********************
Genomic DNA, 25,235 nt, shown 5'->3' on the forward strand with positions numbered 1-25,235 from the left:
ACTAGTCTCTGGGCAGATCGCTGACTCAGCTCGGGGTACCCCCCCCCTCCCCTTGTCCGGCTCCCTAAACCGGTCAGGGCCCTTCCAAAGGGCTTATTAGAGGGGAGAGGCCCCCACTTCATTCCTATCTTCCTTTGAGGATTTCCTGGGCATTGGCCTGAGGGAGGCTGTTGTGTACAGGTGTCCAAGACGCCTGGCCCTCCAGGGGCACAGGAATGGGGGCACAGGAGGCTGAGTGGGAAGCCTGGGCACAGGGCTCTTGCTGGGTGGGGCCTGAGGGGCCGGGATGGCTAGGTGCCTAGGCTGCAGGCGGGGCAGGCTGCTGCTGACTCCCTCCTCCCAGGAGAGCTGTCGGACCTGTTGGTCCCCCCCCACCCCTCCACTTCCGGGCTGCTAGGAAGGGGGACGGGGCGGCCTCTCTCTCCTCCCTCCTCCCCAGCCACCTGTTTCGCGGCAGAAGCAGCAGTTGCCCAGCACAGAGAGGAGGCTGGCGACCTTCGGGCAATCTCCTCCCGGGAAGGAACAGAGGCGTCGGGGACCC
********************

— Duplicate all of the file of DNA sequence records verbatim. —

Genomic DNA, 25,235 nt, shown 5'->3' on the forward strand with positions numbered 1-25,235 from the left:
ACTAGTCTCTGGGCAGATCGCTGACTCAGCTCGGGGTACCCCCCCCCTCCCCTTGTCCGGCTCCCTAAACCGGTCAGGGCCCTTCCAAAGGGCTTATTAGAGGGGAGAGGCCCCCACTTCATTCCTATCTTCCTTTGAGGATTTCCTGGGCATTGGCCTGAGGGAGGCTGTTGTGTACAGGTGTCCAAGACGCCTGGCCCTCCAGGGGCACAGGAATGGGGGCACAGGAGGCTGAGTGGGAAGCCTGGGCACAGGGCTCTTGCTGGGTGGGGCCTGAGGGGCCGGGATGGCTAGGTGCCTAGGCTGCAGGCGGGGCAGGCTGCTGCTGACTCCCTCCTCCCAGGAGAGCTGTCGGACCTGTTGGTCCCCCCCCACCCCTCCACTTCCGGGCTGCTAGGAAGGGGGACGGGGCGGCCTCTCTCTCCTCCCTCCTCCCCAGCCACCTGTTTCGCGGCAGAAGCAGCAGTTGCCCAGCACAGAGAGGAGGCTGGCGACCTTCGGGCAATCTCCTCCCGGGAAGGAACAGAGGCGTCGGGGACCC